LockBit Ransomware Attacks Exploit ScreenConnect Servers Vulnerability

February 22, 2024

Attackers are exploiting an authentication bypass vulnerability, CVE-2024-1709, in unpatched ScreenConnect servers to launch LockBit ransomware attacks on compromised networks. This severe vulnerability has been actively exploited since a day after ConnectWise released security updates and cybersecurity companies posted proof-of-concept exploits. ConnectWise also addressed another high-severity path traversal vulnerability, CVE-2024-1708, which can only be exploited by threat actors with high privileges. Both these vulnerabilities affect all ScreenConnect versions, leading the company to remove all license restrictions allowing customers with expired licenses to upgrade to the latest software version and protect their servers from attacks. The U.S. Cybersecurity and Infrastructure Security Agency (CISA) has added CVE-2024-1709 to its Known Exploited Vulnerabilities Catalog, mandating U.S. federal agencies to secure their servers within a week by February 29. Currently, over 8,659 ScreenConnect servers are being tracked by Shodan, with only 980 running the patched ScreenConnect 23.9.8 version.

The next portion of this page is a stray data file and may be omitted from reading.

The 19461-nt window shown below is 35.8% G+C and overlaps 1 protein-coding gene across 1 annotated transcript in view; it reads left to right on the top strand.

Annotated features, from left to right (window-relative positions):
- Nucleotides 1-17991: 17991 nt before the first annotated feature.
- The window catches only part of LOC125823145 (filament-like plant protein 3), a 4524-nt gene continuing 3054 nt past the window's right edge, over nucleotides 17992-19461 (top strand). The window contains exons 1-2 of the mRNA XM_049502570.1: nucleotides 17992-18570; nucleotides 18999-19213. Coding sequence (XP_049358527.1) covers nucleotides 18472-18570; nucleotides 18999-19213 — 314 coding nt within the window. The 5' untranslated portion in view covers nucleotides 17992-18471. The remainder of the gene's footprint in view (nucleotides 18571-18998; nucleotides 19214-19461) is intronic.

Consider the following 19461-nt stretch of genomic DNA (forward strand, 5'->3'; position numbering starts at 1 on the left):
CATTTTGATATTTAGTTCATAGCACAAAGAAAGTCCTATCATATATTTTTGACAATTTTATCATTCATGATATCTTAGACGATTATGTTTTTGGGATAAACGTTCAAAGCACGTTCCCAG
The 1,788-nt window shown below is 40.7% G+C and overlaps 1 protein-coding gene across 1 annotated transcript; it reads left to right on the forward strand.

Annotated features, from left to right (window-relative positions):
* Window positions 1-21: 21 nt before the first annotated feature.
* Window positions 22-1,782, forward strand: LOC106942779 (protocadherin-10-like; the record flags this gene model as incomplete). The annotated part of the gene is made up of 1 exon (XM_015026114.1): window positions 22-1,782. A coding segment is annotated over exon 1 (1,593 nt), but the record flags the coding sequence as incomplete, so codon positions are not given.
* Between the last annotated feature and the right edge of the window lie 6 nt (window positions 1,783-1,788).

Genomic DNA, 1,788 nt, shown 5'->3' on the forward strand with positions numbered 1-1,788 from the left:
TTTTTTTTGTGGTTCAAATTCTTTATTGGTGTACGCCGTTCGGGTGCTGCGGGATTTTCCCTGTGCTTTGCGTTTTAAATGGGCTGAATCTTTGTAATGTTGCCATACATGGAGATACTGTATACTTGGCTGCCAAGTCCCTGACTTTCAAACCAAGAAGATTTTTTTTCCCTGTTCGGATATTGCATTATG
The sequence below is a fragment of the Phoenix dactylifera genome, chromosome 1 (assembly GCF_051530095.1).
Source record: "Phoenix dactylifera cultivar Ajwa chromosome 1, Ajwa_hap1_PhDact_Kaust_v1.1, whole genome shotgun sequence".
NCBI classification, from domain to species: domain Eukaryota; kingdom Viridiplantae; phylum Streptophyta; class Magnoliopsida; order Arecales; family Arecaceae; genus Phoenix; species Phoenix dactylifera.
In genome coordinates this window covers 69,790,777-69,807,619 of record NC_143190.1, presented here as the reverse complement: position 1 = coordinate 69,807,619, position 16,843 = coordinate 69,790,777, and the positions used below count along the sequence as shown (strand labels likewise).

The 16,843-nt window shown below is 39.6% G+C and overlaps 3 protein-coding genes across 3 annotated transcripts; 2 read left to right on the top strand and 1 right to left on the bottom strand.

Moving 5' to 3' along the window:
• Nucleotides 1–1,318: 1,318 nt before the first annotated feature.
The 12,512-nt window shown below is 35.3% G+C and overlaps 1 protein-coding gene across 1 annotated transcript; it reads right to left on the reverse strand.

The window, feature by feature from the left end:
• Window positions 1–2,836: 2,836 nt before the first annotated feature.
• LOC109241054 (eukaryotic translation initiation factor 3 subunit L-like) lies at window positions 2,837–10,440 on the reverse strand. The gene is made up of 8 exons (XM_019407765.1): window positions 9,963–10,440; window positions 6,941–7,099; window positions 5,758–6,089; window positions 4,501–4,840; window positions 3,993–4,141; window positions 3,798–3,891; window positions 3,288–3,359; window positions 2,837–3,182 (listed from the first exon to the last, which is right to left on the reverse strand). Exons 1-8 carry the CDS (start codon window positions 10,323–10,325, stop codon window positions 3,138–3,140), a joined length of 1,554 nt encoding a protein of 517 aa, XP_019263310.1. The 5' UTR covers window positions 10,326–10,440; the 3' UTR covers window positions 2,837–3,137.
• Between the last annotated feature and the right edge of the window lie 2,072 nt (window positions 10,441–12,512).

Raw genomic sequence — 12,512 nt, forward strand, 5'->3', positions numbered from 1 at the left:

Sophos X-Ops disclosed that threat actors have been using these two ScreenConnect vulnerabilities to deploy LockBit ransomware on victims' systems. They stated, "In the last 24 hours, we've observed several LockBit attacks, apparently after exploitation of the recent ConnectWise ScreenConnect vulnerabilities (CVE-2024-1708 / CVE-2024-1709)." They also noted that despite the law enforcement operation against LockBit, some affiliates are still operational.

Cybersecurity firm Huntress confirmed these findings, revealing that a local government entity, including systems likely linked to their 911 Systems, and a healthcare clinic have also been targeted by LockBit ransomware attackers exploiting the CVE-2024-1709 vulnerability. "We can confirm that the malware being deployed is associated with Lockbit," stated Huntress.

LockBit ransomware's infrastructure was seized earlier this week as part of a global law enforcement operation, Operation Cronos, led by the U.K.'s National Crime Agency (NCA). During this operation, several LockBit affiliates were arrested in Poland and Ukraine, while French and U.S. authorities issued arrest warrants and indictments against other LockBit threat actors. Despite this, LockBit continues to claim attacks on large-scale and government organizations worldwide. The U.S. State Department is now offering rewards of up to $15 million for information about LockBit ransomware gang members and their associates.

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